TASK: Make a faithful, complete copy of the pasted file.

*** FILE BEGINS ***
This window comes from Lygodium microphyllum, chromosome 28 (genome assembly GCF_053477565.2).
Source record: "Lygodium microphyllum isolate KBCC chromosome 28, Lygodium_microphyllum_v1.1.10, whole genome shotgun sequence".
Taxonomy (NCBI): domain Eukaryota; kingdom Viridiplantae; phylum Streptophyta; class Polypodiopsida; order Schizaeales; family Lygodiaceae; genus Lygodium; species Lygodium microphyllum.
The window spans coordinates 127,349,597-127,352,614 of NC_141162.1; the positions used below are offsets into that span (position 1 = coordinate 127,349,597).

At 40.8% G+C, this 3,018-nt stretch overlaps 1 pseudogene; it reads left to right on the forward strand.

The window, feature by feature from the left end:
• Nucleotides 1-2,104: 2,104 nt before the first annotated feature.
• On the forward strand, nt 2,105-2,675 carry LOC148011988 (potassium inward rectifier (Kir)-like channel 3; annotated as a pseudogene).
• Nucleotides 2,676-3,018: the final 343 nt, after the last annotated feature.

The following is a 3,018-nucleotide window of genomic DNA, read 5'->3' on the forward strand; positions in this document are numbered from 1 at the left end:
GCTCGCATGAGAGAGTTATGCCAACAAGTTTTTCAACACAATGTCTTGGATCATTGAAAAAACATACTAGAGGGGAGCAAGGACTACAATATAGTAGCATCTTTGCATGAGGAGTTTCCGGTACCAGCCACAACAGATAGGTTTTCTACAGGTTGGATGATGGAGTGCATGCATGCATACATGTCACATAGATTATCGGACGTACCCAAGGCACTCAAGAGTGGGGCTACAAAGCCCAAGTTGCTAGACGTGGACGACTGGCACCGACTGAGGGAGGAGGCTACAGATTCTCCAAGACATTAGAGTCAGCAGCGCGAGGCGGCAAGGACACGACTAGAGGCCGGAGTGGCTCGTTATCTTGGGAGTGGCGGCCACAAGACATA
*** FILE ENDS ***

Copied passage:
This window comes from Lygodium microphyllum, chromosome 28 (genome assembly GCF_053477565.2).
Source record: "Lygodium microphyllum isolate KBCC chromosome 28, Lygodium_microphyllum_v1.1.10, whole genome shotgun sequence".
Taxonomy (NCBI): domain Eukaryota; kingdom Viridiplantae; phylum Streptophyta; class Polypodiopsida; order Schizaeales; family Lygodiaceae; genus Lygodium; species Lygodium microphyllum.
The window spans coordinates 127,349,597-127,352,614 of NC_141162.1; the positions used below are offsets into that span (position 1 = coordinate 127,349,597).

At 40.8% G+C, this 3,018-nt stretch overlaps 1 pseudogene; it reads left to right on the forward strand.

The window, feature by feature from the left end:
• Nucleotides 1-2,104: 2,104 nt before the first annotated feature.
• On the forward strand, nt 2,105-2,675 carry LOC148011988 (potassium inward rectifier (Kir)-like channel 3; annotated as a pseudogene).
• Nucleotides 2,676-3,018: the final 343 nt, after the last annotated feature.

The following is a 3,018-nucleotide window of genomic DNA, read 5'->3' on the forward strand; positions in this document are numbered from 1 at the left end:
GCTCGCATGAGAGAGTTATGCCAACAAGTTTTTCAACACAATGTCTTGGATCATTGAAAAAACATACTAGAGGGGAGCAAGGACTACAATATAGTAGCATCTTTGCATGAGGAGTTTCCGGTACCAGCCACAACAGATAGGTTTTCTACAGGTTGGATGATGGAGTGCATGCATGCATACATGTCACATAGATTATCGGACGTACCCAAGGCACTCAAGAGTGGGGCTACAAAGCCCAAGTTGCTAGACGTGGACGACTGGCACCGACTGAGGGAGGAGGCTACAGATTCTCCAAGACATTAGAGTCAGCAGCGCGAGGCGGCAAGGACACGACTAGAGGCCGGAGTGGCTCGTTATCTTGGGAGTGGCGGCCACAAGACATA